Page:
This is probably the strongest section of the game, but it still doesnít compare to the quality of recent third person shooters. The quality of the texture work and the overall design of the backgrounds are excellent, but the levels are generally lifeless. Itís almost a throwback to the early days of Xbox and reminded me of Brute Force by many respects. Thereís also a complete lack of variety between levels and it all blends together worse than the outside environments of Mirrorís Edge. In addition, character animations are terribly stiff and the facial expressions on the main characters are laughable.

mindjack fire on chopper


Typically, I can find something to praise in the audio work, but thereís nothing here worth mentioning. The voiceovers are abysmal, much of which reminded me of the Dynasty Warriors series, House of the Dead series or the very early Resident Evil games. Itís clear there wasnít a budget for voice acting. The music is just as pointless as thereís nothing moving in the entire score and often doesnít fit with the on-screen action. Thereís no punch to the weaponry and all the weapons effects sounded like they were manufactured in on a cheap piano keyboard with the ďspecial effectsĒ sounds. Yikes!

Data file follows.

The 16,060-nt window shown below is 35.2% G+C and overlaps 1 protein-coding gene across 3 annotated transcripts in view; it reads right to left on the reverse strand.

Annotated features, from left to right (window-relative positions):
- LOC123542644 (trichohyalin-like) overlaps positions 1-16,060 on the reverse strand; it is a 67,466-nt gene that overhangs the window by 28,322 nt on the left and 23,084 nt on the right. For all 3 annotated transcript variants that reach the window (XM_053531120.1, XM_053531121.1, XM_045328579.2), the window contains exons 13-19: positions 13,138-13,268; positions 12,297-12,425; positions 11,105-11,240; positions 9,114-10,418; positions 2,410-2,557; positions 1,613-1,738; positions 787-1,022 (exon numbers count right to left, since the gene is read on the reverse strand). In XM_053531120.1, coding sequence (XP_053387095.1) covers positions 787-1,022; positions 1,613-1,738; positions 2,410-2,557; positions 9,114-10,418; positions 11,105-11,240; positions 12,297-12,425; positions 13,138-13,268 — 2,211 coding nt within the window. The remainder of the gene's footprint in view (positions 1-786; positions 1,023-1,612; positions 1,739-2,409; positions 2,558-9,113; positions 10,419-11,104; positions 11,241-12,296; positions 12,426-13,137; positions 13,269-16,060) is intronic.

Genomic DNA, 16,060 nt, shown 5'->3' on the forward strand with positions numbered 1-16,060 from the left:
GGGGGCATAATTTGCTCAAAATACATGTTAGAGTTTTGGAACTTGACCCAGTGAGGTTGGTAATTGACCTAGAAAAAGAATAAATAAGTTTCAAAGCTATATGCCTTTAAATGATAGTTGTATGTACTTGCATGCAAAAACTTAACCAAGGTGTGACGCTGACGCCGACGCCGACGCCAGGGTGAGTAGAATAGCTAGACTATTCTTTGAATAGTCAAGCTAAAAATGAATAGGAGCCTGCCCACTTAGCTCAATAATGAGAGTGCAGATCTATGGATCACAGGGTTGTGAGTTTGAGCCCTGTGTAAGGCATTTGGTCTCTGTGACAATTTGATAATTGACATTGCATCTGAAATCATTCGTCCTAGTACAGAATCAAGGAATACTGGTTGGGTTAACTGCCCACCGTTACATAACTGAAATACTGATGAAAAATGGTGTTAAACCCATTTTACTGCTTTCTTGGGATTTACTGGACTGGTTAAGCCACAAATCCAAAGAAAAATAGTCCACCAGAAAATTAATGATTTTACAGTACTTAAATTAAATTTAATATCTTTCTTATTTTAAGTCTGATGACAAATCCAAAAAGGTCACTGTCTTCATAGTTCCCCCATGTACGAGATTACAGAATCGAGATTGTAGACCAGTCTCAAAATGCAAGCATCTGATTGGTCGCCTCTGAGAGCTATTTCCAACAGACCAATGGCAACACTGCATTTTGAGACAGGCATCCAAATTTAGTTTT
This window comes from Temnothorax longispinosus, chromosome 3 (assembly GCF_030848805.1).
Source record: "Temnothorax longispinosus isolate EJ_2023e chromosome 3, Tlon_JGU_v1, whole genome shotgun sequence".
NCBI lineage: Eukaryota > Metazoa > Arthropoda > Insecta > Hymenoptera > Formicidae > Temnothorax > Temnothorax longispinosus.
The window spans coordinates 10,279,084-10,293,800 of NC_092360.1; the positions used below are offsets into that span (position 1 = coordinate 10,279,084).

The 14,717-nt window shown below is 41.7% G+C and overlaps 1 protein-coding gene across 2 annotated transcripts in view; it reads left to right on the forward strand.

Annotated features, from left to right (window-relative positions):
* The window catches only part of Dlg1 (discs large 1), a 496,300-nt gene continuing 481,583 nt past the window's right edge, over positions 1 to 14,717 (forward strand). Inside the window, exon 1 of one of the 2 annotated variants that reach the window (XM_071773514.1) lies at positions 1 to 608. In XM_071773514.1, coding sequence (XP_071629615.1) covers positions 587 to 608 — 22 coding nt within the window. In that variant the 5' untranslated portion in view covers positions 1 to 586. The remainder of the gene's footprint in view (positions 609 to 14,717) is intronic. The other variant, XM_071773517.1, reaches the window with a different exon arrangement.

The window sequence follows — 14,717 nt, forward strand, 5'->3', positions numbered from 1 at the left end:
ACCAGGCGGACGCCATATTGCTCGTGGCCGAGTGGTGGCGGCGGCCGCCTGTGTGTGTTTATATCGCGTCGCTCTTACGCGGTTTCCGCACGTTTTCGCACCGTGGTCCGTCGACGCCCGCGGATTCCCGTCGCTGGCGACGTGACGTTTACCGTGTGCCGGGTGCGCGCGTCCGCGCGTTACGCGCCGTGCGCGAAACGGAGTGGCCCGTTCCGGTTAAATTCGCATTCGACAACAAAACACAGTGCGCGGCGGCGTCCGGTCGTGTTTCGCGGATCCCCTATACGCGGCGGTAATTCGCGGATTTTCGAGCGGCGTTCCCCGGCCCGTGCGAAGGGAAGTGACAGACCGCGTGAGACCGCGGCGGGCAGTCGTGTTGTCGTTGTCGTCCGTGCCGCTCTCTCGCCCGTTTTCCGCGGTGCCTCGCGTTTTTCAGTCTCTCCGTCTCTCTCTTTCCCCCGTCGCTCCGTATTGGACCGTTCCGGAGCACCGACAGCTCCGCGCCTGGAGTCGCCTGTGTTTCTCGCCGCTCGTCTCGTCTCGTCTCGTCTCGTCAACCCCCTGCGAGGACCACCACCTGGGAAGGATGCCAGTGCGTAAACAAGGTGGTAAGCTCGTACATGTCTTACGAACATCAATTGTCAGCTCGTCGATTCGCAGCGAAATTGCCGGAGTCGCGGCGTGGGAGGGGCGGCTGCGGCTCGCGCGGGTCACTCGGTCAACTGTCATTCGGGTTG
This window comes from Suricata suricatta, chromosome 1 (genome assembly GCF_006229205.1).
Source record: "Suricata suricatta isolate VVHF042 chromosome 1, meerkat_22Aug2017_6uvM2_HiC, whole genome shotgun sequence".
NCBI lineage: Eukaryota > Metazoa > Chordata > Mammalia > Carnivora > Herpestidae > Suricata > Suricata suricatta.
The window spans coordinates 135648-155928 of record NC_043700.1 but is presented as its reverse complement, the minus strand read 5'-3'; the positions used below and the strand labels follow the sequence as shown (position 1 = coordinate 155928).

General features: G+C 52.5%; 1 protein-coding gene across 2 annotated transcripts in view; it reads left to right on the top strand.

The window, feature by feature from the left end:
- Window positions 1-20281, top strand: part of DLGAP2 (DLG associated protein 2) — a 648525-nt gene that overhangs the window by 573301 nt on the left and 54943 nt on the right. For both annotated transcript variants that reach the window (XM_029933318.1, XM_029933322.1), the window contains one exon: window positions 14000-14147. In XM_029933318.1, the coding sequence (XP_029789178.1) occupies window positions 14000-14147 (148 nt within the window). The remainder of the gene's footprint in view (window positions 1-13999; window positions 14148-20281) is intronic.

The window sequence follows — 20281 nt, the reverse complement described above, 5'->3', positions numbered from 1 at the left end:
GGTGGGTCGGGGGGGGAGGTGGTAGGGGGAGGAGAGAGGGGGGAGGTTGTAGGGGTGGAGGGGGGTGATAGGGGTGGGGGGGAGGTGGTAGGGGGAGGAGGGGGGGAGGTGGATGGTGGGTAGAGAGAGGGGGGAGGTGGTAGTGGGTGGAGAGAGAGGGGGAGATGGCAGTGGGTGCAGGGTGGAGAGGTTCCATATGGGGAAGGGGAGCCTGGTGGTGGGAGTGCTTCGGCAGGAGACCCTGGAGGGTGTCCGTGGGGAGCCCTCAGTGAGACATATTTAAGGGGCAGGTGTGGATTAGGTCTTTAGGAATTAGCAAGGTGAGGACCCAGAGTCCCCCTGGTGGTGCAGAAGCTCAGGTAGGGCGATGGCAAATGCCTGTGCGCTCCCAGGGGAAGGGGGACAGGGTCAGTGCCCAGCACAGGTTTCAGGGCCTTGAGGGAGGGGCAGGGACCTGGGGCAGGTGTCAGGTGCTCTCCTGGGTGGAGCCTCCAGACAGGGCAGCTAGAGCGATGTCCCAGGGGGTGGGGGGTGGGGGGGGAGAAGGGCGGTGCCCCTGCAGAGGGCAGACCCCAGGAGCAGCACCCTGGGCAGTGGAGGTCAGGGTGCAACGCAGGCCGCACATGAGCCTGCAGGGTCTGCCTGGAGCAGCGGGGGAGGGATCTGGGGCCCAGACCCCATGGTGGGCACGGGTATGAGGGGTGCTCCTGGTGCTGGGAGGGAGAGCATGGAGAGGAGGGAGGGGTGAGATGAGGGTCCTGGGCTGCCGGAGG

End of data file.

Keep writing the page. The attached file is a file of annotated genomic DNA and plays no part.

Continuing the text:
On paper, the concept for Mindjack is definitely attractive. Itís the execution of the concept that fails miserably due to lackluster gameplay, poor enemy A.I. and a ridiculously silly narrative. In addition, the smattering of control issues often made me want to throw down the controller in frustration. While the concept of persistent multiplayer during the campaign is wonderfully executed, the complete lack of player base due to the poor quality of the gameplay destroys any chance for that aspect of the game to shine. After spending 7 hours finishing up the single player campaign, I can easily say Mindjack is one of the worst 3rd person shooters Iíve had to play in the past two years. Itís definitely not worth the full $60 MSRP and should be avoided completely.